By Kevin Harrison
I always found the full-size car segment to be a bit interesting and a reason why is because most have sibling rivalry going on. That only really started to become the case once auto manufacturers decided that their mid-size sedans just were not big enough so they took the risk of encroaching on the territory of their own full size sedans by making them relatively the same size.
This caused some issues in my mind. Why would anyone pay a premium price for a Nissan Maxima when the V6 Altima would likely do the trick for both size and power and costs less? Same deal with the Taurus and the Fusion.
Hyundai is a company that has three products competing against each other. There’s the full-size Genesis sedan, as well as their ‘premium’ entry Azera (which us Canadians do not get on our shores) and the now full-size shaped Sonata.
Recently I tried the Genesis 3.8 Technology and walked away quite impressed. I even gave it a nick name. So I had big hopes for the fully redesigned Sonata, however, in its full loaded trim level, I started to wonder if it would make my love for the Genesis a bit redundant.
I drove one to find out.
I called out the exterior styling of the previous generation Sonata. I didn’t like it. I thought Hyundai was trying entirely too hard to make something that was a head turner and I knew those swoopy lines would not age well. While styling is entirely subjective, I’d like to think I was correct in my assessment. Moreover, the updated 2015 Sonata styling could be now considered a bit conservative thanks to the previous generation Sonata. This is either a good thing or a bad thing depending on your tastes, however if you do prefer a bit more flair, the Sonata turbo gets rather nice looking 18 inch wheels (so nice that my mother even commented on them. And she never notices anything like that), a lip spoiler, and a rather long chrome-like strip which makes its way from the head lights all the way to the rear. The latter felt exceedingly tacky to me but no more so than the quad tailpipe design. Really? Quad pipes for a 2.0 litre 4-cylinder? Borderline obnoxious LED daytime running lights complete the look-at-me styling. Overall I like it better than the previous generation, however the Sonata comes dangerously close to looking a bit gaudy unlike the rather handsome yet eye catching looks of the Genesis.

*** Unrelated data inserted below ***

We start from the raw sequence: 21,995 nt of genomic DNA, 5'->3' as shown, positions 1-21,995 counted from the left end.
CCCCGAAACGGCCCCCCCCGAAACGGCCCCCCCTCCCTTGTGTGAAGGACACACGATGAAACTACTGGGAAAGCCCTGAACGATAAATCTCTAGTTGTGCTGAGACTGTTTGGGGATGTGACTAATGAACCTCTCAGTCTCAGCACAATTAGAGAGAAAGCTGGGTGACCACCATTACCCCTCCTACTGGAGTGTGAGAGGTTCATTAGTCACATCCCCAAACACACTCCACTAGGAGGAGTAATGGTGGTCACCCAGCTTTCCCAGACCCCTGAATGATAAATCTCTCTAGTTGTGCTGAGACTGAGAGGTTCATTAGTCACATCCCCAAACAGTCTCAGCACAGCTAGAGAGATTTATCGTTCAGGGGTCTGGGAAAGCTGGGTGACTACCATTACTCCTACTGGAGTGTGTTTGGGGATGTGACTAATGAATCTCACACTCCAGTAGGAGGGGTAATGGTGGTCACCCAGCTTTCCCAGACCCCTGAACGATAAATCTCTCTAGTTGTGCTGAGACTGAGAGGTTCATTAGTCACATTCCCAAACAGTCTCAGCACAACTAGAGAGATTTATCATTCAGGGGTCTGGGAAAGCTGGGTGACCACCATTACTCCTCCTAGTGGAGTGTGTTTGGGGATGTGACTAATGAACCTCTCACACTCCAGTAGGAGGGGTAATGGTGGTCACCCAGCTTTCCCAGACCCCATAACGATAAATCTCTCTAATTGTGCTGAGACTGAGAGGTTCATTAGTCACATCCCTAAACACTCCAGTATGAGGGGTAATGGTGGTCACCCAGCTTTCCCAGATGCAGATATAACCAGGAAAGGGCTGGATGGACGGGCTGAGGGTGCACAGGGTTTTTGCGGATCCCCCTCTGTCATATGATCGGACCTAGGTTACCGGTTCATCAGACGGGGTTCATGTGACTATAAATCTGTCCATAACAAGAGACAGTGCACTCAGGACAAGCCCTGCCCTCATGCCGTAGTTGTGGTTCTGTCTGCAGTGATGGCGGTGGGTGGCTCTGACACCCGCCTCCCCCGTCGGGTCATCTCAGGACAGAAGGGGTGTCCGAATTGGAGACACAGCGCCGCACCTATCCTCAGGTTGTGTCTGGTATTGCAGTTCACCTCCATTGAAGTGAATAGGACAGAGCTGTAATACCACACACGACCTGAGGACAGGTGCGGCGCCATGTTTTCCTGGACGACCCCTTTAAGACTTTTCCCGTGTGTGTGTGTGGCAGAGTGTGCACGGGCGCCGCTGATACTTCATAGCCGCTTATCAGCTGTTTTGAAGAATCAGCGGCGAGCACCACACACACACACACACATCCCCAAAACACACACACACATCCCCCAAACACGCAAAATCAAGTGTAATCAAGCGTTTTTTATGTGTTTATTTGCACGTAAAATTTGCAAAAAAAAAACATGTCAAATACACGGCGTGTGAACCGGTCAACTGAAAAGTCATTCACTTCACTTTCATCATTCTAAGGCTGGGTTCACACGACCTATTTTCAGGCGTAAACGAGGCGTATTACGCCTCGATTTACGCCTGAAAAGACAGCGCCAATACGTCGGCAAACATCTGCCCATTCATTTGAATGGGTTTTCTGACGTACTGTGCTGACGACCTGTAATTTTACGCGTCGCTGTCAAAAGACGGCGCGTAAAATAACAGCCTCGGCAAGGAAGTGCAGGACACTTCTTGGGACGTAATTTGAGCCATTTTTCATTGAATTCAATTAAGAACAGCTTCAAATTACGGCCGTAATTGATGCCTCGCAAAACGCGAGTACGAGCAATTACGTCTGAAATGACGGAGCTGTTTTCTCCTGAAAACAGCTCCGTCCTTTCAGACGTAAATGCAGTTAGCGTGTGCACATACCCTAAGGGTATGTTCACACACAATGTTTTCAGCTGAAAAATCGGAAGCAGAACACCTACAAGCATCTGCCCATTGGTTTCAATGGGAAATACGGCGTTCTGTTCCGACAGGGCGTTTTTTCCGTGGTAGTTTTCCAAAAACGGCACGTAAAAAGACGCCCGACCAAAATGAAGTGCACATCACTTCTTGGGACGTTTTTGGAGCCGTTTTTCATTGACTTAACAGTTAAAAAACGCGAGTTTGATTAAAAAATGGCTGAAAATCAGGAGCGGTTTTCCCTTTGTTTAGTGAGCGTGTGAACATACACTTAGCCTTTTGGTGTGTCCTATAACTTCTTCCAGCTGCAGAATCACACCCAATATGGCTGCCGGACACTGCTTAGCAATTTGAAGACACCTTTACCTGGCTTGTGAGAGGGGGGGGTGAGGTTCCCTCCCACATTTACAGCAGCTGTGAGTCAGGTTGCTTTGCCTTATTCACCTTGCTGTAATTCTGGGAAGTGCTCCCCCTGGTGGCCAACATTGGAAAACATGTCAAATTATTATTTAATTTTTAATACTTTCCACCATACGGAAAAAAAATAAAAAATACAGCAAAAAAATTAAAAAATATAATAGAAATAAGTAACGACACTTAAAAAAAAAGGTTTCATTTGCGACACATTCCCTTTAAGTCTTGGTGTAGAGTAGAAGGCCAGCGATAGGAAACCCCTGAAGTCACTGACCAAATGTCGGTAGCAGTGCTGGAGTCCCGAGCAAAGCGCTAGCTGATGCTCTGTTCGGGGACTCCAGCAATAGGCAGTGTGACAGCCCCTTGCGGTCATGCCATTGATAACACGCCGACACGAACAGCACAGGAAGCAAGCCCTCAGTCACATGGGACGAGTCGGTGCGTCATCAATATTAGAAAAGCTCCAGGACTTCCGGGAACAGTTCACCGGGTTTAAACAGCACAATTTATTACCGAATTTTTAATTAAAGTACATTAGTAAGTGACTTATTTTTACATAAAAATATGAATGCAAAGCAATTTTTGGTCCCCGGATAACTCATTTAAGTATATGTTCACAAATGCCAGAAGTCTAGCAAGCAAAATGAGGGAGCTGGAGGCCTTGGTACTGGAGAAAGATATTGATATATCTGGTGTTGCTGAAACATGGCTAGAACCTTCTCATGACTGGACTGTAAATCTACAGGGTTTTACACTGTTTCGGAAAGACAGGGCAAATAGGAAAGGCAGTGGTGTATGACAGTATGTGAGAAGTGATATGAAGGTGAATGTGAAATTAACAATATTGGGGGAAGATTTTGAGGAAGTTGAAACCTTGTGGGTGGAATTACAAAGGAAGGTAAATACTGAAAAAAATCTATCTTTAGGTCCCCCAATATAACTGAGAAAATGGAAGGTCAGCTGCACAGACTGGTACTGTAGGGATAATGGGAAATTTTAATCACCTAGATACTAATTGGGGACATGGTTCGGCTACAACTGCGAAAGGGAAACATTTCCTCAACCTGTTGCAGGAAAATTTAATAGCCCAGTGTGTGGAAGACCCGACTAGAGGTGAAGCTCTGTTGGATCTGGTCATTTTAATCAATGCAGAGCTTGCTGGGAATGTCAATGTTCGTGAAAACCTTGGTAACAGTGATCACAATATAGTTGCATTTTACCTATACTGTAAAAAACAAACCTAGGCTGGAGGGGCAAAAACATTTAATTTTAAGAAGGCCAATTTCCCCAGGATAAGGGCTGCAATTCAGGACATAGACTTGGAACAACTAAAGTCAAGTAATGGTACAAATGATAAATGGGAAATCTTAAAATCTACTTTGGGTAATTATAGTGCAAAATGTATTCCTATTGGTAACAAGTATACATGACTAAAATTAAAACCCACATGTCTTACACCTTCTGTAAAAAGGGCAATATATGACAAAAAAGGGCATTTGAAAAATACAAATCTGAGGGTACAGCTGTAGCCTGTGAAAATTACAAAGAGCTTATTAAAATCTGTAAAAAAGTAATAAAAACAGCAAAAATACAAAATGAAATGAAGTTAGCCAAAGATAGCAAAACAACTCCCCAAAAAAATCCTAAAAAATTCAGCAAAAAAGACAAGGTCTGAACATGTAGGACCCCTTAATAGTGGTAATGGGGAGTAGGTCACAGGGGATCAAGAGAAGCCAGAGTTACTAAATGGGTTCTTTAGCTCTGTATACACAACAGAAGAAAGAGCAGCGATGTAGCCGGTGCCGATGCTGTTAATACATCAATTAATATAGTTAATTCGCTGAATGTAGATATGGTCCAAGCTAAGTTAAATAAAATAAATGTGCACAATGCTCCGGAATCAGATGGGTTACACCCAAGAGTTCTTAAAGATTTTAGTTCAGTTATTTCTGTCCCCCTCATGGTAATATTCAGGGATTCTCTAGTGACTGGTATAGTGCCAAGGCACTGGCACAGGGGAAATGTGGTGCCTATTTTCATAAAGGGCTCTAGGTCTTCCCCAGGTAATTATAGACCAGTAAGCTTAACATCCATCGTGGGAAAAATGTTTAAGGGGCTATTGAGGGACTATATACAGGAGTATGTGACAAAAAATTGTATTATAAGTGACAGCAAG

Inside, my tester had orange piping around the leather bucket seats which also have ‘turbo’ embedded in them. You know, in case you forget which engine you opted for when you first bought it. Notwithstanding the turbo nonsense on the seats, the interior is fantastic. The Sonata gets its own wheel design (kudos to Hyundai for not tacking on the typical wheel) which is a three spoke form, flat bottomed steering wheel. I love flat bottomed steering wheels!
The Sonata Turbo nets itself a whole lot of good stuff also found on the Genesis such as heated and cooled seats, adaptive cruise control (which worked quite well), an 8 inch touch screen, a panoramic sunroof and a whole lot more. It now has the same centre stack design as the Genesis which is very much a good thing. The only bad thing is, like the Genesis, the volume knob and climate control knob are identical in size and located too close together.
But interior space is not a problem and although it doesn’t feel quite as spacious as the Genesis, it isn’t too far off. Likewise, the trunk can swallow a whole heap of stuff without any fuss. Speaking of the trunk, it now features a hands-free ability to access it, for those times when kitty litter is on sale and you embarrassingly clean out the entire aisle and yes, this is clearly just a hypothetical situation. If the Sonata’s doors are locked and you have the key fob on your person, all you need to do is stand behind the trunk for about 3 seconds and the trunk will open itself. This seems like a brilliant idea on paper, but in practice there are a few issues.